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916S - While riding last nite I thought it was raining, then I realized that I live in Phoenix Arizona ( no rain for the past 130 days straight!) When I stopped, I noticed the wiped up fluid on the INSIDE of my windscreen and all over my helmet appeared to be coolant. In the dark I could NOT see were the leak was coming from. This morning there was NO leaks around the bike in the garage. It seems like its a small sepage forward of the gas tank. Anyone else run into this problem?
 

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You've got a small leak in the cooling tank. Pretty typical for the 9x6's.
 

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Go to your dealer (or go through Ducati Seattle) and get a coolant catch tank.

Pop your seat up, remove the rubber piece at the two pins, then remove the two pins that hold your seat on at the pivot point.

Remove the bolt that holds down the back of the fuel tank. Lift the back of the tank up and support with a piece of wood. Detach the quick disconnect fittings and vent line. Detach the electrical connector(s) to the tank.

slide the fuel tank back and remove.

right under the key, you'll see a white polypropylene tank shaped like a codpiece. At the point where the top horizontal section comes back and goes vertical (at that bend) is where you'll see (or not see) a crack. Fill it up and warm up the bike - you'll definitely see it .

again, IIRC, you'll need to unbolt the ignition switch, remove that tank, remove the stuff on that tank and place it all onto the new tank. Then put it all back together. fill the tank and warm up the bike (until the thermostat opens up) you'll see the fluid level drop - put more fluid in - you' want to get all the air out of the system.

Then pop the filler cap back on, put on the fuel tank, hook it up , bolt it down, put the seat back on, wash your hands, get your gear on, and go for a nice ride up to Sedona and back. have a beer for me while you're there.

You might as well learn to do this because, chances are, it will happen again - bit it's a cheap fix.


REDDUC1 said:
916S - While riding last nite I thought it was raining, then I realized that I live in Phoenix Arizona ( no rain for the past 130 days straight!) When I stopped, I noticed the wiped up fluid on the INSIDE of my windscreen and all over my helmet appeared to be coolant. In the dark I could NOT see were the leak was coming from. This morning there was NO leaks around the bike in the garage. It seems like its a small sepage forward of the gas tank. Anyone else run into this problem?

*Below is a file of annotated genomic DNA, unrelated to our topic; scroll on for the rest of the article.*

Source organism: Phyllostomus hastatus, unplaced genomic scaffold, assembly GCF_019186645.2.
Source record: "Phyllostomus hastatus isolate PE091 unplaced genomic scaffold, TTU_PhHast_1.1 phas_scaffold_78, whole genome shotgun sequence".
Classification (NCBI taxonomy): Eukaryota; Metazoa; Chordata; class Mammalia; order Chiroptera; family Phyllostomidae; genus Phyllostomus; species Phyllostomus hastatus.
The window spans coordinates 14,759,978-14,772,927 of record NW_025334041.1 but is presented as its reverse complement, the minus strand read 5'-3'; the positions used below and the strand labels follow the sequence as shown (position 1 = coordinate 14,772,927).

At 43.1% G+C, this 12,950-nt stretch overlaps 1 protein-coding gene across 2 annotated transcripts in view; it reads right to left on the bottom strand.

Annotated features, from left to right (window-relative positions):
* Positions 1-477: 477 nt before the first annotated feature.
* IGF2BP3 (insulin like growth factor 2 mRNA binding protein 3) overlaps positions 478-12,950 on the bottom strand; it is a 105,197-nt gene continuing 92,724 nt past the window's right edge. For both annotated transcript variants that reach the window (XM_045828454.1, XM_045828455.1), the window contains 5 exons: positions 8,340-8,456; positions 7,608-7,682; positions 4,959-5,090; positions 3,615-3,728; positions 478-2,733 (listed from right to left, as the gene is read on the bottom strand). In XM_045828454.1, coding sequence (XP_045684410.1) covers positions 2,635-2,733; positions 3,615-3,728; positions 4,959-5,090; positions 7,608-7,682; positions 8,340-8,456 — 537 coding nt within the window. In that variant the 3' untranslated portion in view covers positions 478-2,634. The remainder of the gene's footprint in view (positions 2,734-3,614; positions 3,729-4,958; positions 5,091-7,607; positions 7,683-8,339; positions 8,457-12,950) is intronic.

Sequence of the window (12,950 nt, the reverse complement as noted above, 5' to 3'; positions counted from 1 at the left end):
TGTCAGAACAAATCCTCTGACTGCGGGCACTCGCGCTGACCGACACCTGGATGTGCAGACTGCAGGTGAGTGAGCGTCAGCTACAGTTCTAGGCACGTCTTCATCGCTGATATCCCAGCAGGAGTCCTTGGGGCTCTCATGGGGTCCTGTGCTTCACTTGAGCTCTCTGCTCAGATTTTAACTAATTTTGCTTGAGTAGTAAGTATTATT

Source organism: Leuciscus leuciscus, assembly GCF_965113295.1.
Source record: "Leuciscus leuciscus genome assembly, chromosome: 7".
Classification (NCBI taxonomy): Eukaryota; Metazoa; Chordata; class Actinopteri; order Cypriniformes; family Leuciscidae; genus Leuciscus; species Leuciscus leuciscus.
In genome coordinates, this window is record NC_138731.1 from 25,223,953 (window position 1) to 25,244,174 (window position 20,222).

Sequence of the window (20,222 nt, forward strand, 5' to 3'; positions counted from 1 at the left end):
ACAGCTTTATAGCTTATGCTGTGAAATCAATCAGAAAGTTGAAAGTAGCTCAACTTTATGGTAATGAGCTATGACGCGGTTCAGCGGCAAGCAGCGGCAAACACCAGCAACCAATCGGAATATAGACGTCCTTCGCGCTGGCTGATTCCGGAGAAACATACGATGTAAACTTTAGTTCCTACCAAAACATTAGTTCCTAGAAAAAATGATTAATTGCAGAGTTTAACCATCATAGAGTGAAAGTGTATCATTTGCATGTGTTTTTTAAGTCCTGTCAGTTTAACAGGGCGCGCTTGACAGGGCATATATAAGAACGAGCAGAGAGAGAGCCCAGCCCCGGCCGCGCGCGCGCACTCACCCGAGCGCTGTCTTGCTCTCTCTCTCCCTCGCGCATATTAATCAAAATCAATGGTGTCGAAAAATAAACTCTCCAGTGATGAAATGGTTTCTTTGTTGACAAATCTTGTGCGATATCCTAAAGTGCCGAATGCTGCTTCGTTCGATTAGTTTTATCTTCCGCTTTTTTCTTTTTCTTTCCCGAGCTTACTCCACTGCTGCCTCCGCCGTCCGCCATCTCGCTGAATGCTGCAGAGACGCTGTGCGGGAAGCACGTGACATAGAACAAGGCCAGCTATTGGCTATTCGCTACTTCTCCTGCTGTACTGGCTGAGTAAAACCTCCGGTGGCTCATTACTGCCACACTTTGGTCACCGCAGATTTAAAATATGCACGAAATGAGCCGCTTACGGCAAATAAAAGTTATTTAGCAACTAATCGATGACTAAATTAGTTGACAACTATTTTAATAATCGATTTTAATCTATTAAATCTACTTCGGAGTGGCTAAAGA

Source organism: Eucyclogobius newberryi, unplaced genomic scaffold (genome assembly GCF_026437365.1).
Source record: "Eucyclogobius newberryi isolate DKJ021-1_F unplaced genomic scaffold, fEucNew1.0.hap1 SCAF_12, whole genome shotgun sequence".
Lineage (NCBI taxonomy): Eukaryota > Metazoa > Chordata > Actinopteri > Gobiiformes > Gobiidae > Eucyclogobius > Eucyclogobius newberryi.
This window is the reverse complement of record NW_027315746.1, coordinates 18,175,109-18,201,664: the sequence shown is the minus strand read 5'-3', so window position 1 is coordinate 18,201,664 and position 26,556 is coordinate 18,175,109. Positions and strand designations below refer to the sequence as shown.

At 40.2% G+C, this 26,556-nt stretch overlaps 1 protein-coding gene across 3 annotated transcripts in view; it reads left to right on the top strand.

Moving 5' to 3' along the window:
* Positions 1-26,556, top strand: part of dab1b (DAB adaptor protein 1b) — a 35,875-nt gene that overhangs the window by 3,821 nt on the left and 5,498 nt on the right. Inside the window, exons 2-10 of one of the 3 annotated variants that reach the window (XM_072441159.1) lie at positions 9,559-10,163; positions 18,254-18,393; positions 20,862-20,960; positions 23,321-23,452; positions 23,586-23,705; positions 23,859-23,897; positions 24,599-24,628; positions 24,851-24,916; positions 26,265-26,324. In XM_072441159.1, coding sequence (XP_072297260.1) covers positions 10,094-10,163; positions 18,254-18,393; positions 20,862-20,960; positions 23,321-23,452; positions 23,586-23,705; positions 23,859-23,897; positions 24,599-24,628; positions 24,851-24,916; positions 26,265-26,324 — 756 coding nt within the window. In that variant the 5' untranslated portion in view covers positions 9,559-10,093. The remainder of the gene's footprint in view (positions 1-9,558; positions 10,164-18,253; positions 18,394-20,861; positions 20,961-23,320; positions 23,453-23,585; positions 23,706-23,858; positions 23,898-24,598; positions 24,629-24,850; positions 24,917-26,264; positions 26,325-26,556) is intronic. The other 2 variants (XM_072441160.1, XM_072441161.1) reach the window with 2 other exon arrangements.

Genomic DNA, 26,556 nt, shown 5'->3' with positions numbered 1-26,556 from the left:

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if you're going to run regular coolant or watter wetter in az be prepared to go through this twice every summer and once during the rest of the year for good measure.

however, you can avoid this by running evan's npg-r coolant (make sure it's the "r"...it was developed specifically for the crappy ducati cooling system). it's a low pressure coolant and will keep the expansion tanks from building up enough pressure to leak. i'm in the phoenix area and since switching last summer have yet to have another problem with expansion tank leaks.
 

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Hey Mikey,

Can you use the Evans product at tracks where regular coolant is prohibited?

I've been tempted to try it out but dont' want to flush and fill prior to trackdays.

Thanks.

chiromikey said:
if you're going to run regular coolant or watter wetter in az be prepared to go through this twice every summer and once during the rest of the year for good measure.

however, you can avoid this by running evan's npg-r coolant (make sure it's the "r"...it was developed specifically for the crappy ducati cooling system). it's a low pressure coolant and will keep the expansion tanks from building up enough pressure to leak. i'm in the phoenix area and since switching last summer have yet to have another problem with expansion tank leaks.
 

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Buckelew said:
Hey Mikey,

Can you use the Evans product at tracks where regular coolant is prohibited?

I've been tempted to try it out but dont' want to flush and fill prior to trackdays.

Thanks.
npg-r is the only evan's coolant that DOES contain a ratio of propylene glycol mixed with ethylene glycol so if your track/sanctioning body prohibits any propylene glycol and you don't want to do the flush then npg-r isn't for you. i do know of people that have been able to run regular evan's npg in their ducatis. some report a slightly higher running temp...some don't. even with the higher temps, i have yet to see/hear of an expansion tank blowing with this stuff.

i was informed that clean up for the npg-r is no different than any pure ethylene glycol based coolants but rules are rules...regardless of their efficacy or if they're outdated.

if you don't mind the flush for occassional trackdays or have a street only bike then spend the money on it. the propylene glycol in the "r" coolant not only increases boiling temps to 400* while still maintaining a low pressure system, but more importantly it drastically reduces viscosity compared to npg or npg+. it's the viscosity in the non "r" products that can prevent ducs from cooling properly and the reason for the developement of essentially a ducati specific coolant and a product outside of evan's promoted product line.

i hope that didn't sound too much like a commercial and i have no affiliation with this company. i've been fortunate enough to be able to speak with a few people high up in the r&d department at evan's.
 
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